> > > > >> While still in the shoes of that Cordova user, what appears to
be
> > more
> > > > >> challenging in that role is figuring out what files are needed,
> > where
> > > to
> > > > >> put them, and what to edit (i.e., config.xml). Basically, getting
> > the
> > > > >> environment and content setup for the SDK to run against. After
> > that,
> > > > >> running the SDK/compiler is easy. So for this difficulty, the
> kinds
> > of
> > > > >> helps could include:
> > > > >> - docs: overall on how to install/remove plugins, and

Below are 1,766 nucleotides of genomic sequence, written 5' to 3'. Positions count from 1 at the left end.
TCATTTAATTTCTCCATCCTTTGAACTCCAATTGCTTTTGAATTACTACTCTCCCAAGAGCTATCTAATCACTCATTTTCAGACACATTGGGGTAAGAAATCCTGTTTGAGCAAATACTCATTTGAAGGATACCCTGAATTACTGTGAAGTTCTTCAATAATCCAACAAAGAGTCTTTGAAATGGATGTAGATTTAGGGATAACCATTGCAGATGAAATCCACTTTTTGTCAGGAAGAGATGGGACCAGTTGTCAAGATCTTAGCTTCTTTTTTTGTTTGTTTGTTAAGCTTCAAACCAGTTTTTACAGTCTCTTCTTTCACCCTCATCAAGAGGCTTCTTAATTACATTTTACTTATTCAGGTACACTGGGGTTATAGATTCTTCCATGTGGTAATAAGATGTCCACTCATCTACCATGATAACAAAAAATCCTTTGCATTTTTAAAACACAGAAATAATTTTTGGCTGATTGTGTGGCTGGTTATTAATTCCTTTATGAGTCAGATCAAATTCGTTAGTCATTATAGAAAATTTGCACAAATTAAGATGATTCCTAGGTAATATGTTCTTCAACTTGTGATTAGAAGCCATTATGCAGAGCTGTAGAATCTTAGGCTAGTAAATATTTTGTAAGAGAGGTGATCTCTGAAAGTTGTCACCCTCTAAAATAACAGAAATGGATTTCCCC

> > plugin-specific
> > > > docs
> > > > >> on their specific requirements/quirks
> > > > >> - tooling: a CLI (i.e., plugman) that could make it as easy as
npm
> > > > >> - verification: help me as a user understand if the plugin is
in
> > there
> > > > >> correctly, (i.e., smoke test or something like 'rpm -V')
> > > > >>
> > > > >> tl;dr: IMHO, those three things listed above is where we should
> put
> > > our
> > > > >> effort to make plugins easier, then see where that gets us. I
> think
> > it
> > > > will
> > > > >> drive us the furthest forward. Then go back an reevaluate whether
> or
> > > > not to
> > > > >> provide precompiled libs to see if it truly makes life easier
for
> > the
> > > > user,
> > > > >> or if it complicates life for the user.
> > > > >>
> > > > >> The library idea is neat, it ought be captured in Jira while
these
> > > other
> > > > >> things are worked on first.
> > > > >>
> > > > >> -- Marcel Kinard
> > > >
> > >
> >
>